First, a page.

spiti on fifty


the pilot’s voice streams in through the overhead speakers, announcing that we will shortly land in mumbai, where the temperature is thirty two degrees celcius. as soon as that number registers in my head, the voice seems to lose clarity. it fades away, syllable by syllable, in the end, becoming a garbled mass of disconnected sounds filling the plane.

i am transported back to kaza, losar, chandertal…shivering, watching my fingertips go blue as i step out of the tata sumo to take a pee. i am struggling for breath at kunzum, hallucinating at losar, sitting with my back to the sun in the hotel window, trying to trap as much heat as i can under my trusty blue sweater. i am not in that plane at all, which will land in the filthy furnace i have somehow managed to live in for more than thirty years, never having run out of breath except while climbing train station bridges.

i am in spiti. with my fifty stuck to the face of my camera. capturing as much as i can. taking in the views, the thin air, the faces of people, the mind-bending landscape. and i am smiling through it all.


 

THE ADVENTURE BEGINS 

anand, renuka, shweta and i left for delhi from bombay on the 12th of september. the destination – kaza in the lahaul spiti valley, up in the northern himalayas. it was shweta’s first time in the rajdhani, and much to her delight, food started coming in within half an hour of us settling down in our seats. a steady stream of snacks, sandwiches and cold drinks began, and we dipped our hands into the river of eatables. soon, it was dinner time. we ate our fill and went off to sleep.

reached delhi at around eleven the next day. then began the shooing off of taxi and rickshaw drivers who hovered like flies around us. we patiently made our way to the prepaid auto stand; the flies followed. one of them expressed his disdain at our refusal and said, “yeah yeah go and stand there in the heat. there’s a long queue.” i looked at the auto stall to notice about twenty people standing with bags slung around shoulders, newly married women with bangles up to their necks guarding suitcases while the husband struggled in the sun to get an auto…the usual delhi scene. i had half a mind to call back the sneering auto guy and telling him that we are from bombay, queues do not faze us, and twenty people standing in line in the scorching sun for us bombay folks is an everyday scene of watching a cricket match on the large screen tvs from the outside of an electronics store.

took the autos to chayanika, one of shweta’s friends who lives in delhi. freshened up and lazed around her place for a while. ordered huge amounts of food for lunch, which included the famed galauti and tunday kebabs. the meal was too heavy, and the rest of us conked off for a couple of hours while shweta and chayanika chatted away.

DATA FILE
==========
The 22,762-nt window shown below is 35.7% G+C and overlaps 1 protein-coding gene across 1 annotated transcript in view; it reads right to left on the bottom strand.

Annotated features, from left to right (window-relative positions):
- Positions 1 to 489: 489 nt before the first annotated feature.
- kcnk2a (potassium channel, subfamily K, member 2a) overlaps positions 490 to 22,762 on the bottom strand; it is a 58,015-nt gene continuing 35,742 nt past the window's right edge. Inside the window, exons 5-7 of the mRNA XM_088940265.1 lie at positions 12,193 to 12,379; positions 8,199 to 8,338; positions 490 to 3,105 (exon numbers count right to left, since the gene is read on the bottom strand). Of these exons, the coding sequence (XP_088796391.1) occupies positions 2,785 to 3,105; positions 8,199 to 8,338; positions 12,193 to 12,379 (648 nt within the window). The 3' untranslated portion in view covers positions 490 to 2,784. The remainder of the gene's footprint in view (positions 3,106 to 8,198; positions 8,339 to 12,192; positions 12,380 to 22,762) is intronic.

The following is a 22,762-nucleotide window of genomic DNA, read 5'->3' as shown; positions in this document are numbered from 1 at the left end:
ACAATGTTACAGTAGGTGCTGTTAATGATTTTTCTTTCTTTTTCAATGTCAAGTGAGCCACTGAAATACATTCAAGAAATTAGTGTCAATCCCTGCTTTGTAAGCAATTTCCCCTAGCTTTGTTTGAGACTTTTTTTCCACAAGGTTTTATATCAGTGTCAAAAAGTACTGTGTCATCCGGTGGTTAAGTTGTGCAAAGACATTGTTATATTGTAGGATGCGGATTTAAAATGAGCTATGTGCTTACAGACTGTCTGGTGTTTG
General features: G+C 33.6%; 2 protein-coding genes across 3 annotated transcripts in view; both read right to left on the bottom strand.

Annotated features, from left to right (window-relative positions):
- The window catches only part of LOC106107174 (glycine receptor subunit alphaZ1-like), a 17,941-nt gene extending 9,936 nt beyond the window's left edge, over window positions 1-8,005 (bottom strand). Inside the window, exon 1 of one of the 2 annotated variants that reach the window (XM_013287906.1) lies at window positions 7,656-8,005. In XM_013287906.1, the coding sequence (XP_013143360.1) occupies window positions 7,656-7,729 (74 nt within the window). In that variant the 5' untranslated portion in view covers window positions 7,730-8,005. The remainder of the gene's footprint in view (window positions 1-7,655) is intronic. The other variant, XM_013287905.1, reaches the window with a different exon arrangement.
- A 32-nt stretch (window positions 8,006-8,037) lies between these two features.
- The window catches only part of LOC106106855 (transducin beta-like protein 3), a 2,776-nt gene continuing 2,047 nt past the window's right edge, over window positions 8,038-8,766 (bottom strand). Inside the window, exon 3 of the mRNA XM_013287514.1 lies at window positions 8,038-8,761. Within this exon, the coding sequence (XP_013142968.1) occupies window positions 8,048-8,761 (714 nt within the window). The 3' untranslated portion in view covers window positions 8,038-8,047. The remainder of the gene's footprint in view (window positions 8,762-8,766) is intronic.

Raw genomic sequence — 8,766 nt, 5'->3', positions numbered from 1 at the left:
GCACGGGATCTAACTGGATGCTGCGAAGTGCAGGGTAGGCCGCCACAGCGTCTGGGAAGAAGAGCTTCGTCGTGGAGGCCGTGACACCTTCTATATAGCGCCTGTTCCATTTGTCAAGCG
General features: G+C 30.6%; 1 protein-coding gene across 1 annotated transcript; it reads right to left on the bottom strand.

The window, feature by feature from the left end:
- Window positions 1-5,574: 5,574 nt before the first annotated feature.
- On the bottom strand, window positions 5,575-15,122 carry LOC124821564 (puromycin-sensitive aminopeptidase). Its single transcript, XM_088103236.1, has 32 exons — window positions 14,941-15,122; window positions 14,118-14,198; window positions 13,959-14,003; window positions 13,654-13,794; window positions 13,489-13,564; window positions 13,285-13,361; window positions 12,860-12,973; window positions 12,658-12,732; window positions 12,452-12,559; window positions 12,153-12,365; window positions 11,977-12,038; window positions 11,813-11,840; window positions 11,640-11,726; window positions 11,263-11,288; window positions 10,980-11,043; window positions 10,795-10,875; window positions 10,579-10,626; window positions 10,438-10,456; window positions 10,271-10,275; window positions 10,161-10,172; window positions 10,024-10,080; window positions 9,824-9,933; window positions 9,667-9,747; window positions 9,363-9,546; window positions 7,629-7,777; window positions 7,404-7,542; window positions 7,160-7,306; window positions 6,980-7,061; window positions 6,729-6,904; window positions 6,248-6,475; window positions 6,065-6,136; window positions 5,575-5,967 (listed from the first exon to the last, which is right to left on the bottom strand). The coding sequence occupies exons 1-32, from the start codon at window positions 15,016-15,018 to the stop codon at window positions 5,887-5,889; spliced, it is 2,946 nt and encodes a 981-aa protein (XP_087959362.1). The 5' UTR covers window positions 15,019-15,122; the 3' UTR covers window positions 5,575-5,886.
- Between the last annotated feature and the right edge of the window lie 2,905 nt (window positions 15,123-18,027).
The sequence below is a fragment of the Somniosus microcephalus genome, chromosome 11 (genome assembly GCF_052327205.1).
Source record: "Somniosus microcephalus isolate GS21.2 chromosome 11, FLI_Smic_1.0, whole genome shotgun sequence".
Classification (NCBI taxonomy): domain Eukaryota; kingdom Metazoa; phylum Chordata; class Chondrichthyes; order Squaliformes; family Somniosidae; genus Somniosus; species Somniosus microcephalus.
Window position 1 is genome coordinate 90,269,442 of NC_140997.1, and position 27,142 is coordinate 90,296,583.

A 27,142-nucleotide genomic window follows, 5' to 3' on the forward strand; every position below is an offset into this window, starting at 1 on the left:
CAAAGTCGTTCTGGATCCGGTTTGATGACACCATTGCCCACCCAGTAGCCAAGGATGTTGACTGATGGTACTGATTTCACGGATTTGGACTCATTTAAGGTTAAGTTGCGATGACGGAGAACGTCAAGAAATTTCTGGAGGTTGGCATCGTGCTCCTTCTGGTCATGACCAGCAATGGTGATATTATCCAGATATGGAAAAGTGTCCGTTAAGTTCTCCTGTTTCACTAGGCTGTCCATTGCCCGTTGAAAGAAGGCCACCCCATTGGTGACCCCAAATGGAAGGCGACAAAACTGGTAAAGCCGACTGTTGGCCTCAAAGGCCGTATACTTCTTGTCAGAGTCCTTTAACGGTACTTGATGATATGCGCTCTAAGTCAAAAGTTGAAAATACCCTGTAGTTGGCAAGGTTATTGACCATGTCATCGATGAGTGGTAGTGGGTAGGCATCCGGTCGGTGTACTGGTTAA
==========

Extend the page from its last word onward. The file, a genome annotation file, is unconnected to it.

got up, said our goodbyes, dumped the bags in the auto and went to himachal bhavan where our bus to manali was to leave from. spent some time getting bottles of water, chips and having ice-cream. the bus left a good half hour late, but picked up once we hit the highway. within an hour or so, all of us were asleep. stopped somewhere near ambala for dinner. good food. went back to our seats and dozed off.

got up for breakfast for the first glimpse of the beas river. making its way through boulders, it looked beautiful in the morning light, with the mountains filled with pine trees framing it nicely. manali was just a few hours away. stayed up till we reached our stop, watching the landscape go by. made a turn and the snow-capped mountains were in sight. and what a sight that was!

reached manali. booked a hotel right opposite the bus stand to spend a few hours before we set off to kaza. first contact with hot water! off of us had nice long baths. a good breakfast and a couple of hours’ rest, and we were ready to move ahead. that decision, like any seasoned traveller will tell you, smacked right in the face of logic. ideally, we should have spent the day there getting acclimatised. but the lords of altitude sickness were especially pleased with us and were waiting to welcome us with both arms. so, bags repacked, we left from manali in about three hours. got a tata sumo in spite of telling the guy to get us a toyota qualis. bad choice, as were soon to find out. the driver was an ex-army guy called fauji. i didn’t quite get his name but i think it was qasam or something.

after long winding roads and passing rohtang, we stopped at marhi for lunch.

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had good chicken, spiced with fresh green chillies and handfuls of ginger. moved ahead. the road onward from rohtang deteriorates with every kilometer or so. kaza is about 220 kms from manali, and takes 11-12 hours. our last stop was at this turn where everyone stops to take pictures. not wanting to feel left behind, we took a few shots.

this pan is composed of 6 shots –

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this was one of the three places we stopped.

the next stop was chatdu, where we had tea, stretched our legs a bit before giving ourselves entirely to the unforgiving journey in store ahead.